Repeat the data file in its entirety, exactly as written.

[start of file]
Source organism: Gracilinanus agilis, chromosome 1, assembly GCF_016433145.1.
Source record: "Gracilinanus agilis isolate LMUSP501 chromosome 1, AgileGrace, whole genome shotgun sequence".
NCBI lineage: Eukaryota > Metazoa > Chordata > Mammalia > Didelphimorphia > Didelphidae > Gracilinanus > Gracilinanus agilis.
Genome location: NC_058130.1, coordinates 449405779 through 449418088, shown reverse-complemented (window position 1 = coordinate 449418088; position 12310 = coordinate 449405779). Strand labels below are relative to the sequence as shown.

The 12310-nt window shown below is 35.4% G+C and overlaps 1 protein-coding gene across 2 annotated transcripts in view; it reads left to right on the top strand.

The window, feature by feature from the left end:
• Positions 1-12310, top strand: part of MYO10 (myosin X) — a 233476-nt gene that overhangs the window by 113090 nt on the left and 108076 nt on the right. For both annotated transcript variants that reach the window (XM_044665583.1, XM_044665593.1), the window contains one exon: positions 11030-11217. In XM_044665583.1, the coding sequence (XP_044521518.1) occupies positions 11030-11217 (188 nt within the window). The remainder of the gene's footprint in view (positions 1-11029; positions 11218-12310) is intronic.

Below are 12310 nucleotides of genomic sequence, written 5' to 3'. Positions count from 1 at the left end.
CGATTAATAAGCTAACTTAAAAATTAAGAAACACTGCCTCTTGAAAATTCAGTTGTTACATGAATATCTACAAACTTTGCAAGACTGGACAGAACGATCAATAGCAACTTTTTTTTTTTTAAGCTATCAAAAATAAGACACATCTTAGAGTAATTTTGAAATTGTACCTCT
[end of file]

Source organism: Gracilinanus agilis, chromosome 1, assembly GCF_016433145.1.
Source record: "Gracilinanus agilis isolate LMUSP501 chromosome 1, AgileGrace, whole genome shotgun sequence".
NCBI lineage: Eukaryota > Metazoa > Chordata > Mammalia > Didelphimorphia > Didelphidae > Gracilinanus > Gracilinanus agilis.
Genome location: NC_058130.1, coordinates 449405779 through 449418088, shown reverse-complemented (window position 1 = coordinate 449418088; position 12310 = coordinate 449405779). Strand labels below are relative to the sequence as shown.

The 12310-nt window shown below is 35.4% G+C and overlaps 1 protein-coding gene across 2 annotated transcripts in view; it reads left to right on the top strand.

The window, feature by feature from the left end:
• Positions 1-12310, top strand: part of MYO10 (myosin X) — a 233476-nt gene that overhangs the window by 113090 nt on the left and 108076 nt on the right. For both annotated transcript variants that reach the window (XM_044665583.1, XM_044665593.1), the window contains one exon: positions 11030-11217. In XM_044665583.1, the coding sequence (XP_044521518.1) occupies positions 11030-11217 (188 nt within the window). The remainder of the gene's footprint in view (positions 1-11029; positions 11218-12310) is intronic.

Below are 12310 nucleotides of genomic sequence, written 5' to 3'. Positions count from 1 at the left end.
CGATTAATAAGCTAACTTAAAAATTAAGAAACACTGCCTCTTGAAAATTCAGTTGTTACATGAATATCTACAAACTTTGCAAGACTGGACAGAACGATCAATAGCAACTTTTTTTTTTTTAAGCTATCAAAAATAAGACACATCTTAGAGTAATTTTGAAATTGTACCTCT